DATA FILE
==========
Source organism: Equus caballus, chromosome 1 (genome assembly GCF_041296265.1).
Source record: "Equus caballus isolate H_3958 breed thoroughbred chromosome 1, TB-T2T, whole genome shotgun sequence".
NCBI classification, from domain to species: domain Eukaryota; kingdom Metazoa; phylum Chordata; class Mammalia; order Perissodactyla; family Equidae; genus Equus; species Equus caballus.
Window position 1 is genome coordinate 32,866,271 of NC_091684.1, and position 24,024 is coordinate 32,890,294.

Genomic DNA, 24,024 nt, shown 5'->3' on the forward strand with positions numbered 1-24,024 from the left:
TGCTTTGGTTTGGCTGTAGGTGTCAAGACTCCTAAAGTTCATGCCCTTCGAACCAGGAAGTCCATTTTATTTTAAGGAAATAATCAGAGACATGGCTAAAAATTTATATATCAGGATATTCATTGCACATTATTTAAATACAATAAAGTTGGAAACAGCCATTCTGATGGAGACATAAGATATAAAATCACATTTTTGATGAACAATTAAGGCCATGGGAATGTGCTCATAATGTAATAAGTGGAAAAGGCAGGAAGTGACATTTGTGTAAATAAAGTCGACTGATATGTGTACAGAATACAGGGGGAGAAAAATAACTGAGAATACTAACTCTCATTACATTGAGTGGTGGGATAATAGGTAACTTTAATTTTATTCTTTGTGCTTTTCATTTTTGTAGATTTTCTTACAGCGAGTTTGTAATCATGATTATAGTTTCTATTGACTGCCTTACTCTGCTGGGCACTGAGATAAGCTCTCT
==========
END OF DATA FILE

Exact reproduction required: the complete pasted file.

Source organism: Equus caballus, chromosome 1 (genome assembly GCF_041296265.1).
Source record: "Equus caballus isolate H_3958 breed thoroughbred chromosome 1, TB-T2T, whole genome shotgun sequence".
NCBI classification, from domain to species: domain Eukaryota; kingdom Metazoa; phylum Chordata; class Mammalia; order Perissodactyla; family Equidae; genus Equus; species Equus caballus.
Window position 1 is genome coordinate 32,866,271 of NC_091684.1, and position 24,024 is coordinate 32,890,294.

Genomic DNA, 24,024 nt, shown 5'->3' on the forward strand with positions numbered 1-24,024 from the left:
TGCTTTGGTTTGGCTGTAGGTGTCAAGACTCCTAAAGTTCATGCCCTTCGAACCAGGAAGTCCATTTTATTTTAAGGAAATAATCAGAGACATGGCTAAAAATTTATATATCAGGATATTCATTGCACATTATTTAAATACAATAAAGTTGGAAACAGCCATTCTGATGGAGACATAAGATATAAAATCACATTTTTGATGAACAATTAAGGCCATGGGAATGTGCTCATAATGTAATAAGTGGAAAAGGCAGGAAGTGACATTTGTGTAAATAAAGTCGACTGATATGTGTACAGAATACAGGGGGAGAAAAATAACTGAGAATACTAACTCTCATTACATTGAGTGGTGGGATAATAGGTAACTTTAATTTTATTCTTTGTGCTTTTCATTTTTGTAGATTTTCTTACAGCGAGTTTGTAATCATGATTATAGTTTCTATTGACTGCCTTACTCTGCTGGGCACTGAGATAAGCTCTCT